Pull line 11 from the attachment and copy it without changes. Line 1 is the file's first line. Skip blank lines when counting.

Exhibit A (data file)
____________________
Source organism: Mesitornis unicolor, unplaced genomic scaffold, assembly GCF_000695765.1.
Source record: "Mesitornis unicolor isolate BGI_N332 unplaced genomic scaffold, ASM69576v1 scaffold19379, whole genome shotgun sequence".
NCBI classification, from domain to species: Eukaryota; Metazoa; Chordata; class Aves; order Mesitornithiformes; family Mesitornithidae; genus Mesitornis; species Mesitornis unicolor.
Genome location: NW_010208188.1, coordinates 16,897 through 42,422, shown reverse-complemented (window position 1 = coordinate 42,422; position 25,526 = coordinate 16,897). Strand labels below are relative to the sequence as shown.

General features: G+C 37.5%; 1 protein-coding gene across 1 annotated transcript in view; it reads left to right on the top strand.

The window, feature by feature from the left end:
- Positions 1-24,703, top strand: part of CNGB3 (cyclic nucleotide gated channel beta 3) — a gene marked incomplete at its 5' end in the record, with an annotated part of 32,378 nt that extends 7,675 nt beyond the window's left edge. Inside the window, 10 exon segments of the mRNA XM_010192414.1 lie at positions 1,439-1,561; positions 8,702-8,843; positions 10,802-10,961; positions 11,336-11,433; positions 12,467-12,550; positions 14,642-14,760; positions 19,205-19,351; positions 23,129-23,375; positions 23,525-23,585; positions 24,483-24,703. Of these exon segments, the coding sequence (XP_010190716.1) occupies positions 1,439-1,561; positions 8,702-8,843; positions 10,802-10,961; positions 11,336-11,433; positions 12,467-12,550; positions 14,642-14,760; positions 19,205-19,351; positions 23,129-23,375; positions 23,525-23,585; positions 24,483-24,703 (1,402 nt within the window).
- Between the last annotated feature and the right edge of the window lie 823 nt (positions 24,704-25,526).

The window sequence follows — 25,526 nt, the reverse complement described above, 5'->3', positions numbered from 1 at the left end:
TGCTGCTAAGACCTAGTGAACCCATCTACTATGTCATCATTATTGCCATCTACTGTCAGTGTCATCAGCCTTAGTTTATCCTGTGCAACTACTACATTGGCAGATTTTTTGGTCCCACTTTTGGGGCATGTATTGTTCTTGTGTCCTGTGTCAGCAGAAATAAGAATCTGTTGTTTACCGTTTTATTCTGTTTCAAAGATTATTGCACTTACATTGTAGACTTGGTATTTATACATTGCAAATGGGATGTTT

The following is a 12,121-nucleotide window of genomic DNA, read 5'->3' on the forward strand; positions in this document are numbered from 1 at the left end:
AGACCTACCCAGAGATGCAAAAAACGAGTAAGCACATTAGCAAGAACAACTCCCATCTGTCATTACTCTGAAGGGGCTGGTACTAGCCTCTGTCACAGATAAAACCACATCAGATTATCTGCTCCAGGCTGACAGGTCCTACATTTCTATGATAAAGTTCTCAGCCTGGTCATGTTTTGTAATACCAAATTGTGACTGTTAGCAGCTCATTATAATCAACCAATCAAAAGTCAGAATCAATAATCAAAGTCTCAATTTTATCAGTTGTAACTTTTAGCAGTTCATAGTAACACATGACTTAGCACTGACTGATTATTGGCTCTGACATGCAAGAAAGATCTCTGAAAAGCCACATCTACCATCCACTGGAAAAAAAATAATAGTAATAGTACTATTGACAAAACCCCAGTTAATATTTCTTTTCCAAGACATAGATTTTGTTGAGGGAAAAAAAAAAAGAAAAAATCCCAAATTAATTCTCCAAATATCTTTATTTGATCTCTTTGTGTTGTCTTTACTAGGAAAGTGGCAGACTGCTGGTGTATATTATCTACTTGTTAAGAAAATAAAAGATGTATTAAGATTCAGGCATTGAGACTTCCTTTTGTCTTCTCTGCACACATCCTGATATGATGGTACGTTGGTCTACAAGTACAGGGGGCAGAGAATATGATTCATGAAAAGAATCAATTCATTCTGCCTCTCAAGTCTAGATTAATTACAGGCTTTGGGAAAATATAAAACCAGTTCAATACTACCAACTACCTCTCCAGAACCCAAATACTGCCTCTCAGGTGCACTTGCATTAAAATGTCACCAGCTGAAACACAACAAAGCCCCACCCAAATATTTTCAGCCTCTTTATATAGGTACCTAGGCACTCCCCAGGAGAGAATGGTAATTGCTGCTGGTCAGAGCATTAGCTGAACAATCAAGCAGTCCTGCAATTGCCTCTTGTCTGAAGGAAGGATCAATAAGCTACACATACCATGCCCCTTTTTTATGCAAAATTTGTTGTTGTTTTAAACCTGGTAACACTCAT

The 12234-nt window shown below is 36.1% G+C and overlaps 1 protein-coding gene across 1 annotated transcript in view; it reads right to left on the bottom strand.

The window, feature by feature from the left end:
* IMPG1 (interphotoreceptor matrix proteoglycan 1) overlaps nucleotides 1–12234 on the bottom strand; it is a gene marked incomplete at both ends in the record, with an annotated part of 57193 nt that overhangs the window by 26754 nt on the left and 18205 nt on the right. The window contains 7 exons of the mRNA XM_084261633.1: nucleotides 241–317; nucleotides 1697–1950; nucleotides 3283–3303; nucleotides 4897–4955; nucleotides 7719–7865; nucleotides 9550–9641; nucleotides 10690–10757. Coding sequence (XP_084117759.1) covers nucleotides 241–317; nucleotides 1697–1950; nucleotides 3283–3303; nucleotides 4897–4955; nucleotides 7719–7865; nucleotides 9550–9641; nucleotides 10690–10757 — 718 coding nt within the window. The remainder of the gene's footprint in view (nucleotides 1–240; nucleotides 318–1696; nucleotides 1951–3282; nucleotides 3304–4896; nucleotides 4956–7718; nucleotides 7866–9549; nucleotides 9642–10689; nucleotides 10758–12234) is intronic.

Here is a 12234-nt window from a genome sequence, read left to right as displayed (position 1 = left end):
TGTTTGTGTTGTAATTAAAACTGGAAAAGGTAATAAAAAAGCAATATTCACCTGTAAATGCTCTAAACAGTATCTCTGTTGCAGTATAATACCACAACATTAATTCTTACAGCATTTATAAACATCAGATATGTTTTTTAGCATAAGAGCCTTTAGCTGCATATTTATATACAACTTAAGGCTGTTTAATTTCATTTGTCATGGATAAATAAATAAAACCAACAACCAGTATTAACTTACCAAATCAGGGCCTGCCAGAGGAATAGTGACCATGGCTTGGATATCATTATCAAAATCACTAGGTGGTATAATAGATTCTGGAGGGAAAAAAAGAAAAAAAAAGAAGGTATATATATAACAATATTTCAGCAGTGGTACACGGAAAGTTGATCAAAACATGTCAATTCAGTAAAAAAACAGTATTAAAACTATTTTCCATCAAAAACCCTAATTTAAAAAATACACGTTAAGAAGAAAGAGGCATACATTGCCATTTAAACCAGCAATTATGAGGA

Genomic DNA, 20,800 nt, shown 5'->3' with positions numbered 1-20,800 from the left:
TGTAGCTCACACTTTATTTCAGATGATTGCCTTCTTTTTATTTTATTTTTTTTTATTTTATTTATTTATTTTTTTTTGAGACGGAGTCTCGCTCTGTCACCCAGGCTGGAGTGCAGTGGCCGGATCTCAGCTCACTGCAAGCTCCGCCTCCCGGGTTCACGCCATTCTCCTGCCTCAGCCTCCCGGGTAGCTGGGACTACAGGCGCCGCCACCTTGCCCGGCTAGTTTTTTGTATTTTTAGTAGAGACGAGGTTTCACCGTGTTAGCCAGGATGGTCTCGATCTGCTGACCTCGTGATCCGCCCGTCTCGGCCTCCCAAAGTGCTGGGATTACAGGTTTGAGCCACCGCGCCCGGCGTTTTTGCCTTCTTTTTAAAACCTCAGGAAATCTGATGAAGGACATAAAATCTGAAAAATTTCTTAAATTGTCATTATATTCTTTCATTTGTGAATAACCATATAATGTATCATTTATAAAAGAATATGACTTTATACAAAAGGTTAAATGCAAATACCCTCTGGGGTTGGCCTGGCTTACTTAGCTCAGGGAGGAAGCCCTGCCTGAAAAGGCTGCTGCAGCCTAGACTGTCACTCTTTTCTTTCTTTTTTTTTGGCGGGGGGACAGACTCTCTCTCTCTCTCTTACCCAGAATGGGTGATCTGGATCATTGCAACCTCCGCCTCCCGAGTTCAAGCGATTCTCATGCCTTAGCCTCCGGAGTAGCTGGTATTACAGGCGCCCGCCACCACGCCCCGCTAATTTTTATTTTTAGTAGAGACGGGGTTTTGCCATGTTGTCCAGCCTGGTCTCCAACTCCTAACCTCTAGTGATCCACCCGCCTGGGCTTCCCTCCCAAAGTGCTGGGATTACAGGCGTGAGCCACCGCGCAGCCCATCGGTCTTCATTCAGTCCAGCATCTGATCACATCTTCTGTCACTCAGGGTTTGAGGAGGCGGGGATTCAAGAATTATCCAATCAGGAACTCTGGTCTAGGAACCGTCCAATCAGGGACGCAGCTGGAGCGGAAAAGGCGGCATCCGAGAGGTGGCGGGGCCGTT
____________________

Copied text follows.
The following is a 12,121-nucleotide window of genomic DNA, read 5'->3' on the forward strand; positions in this document are numbered from 1 at the left end: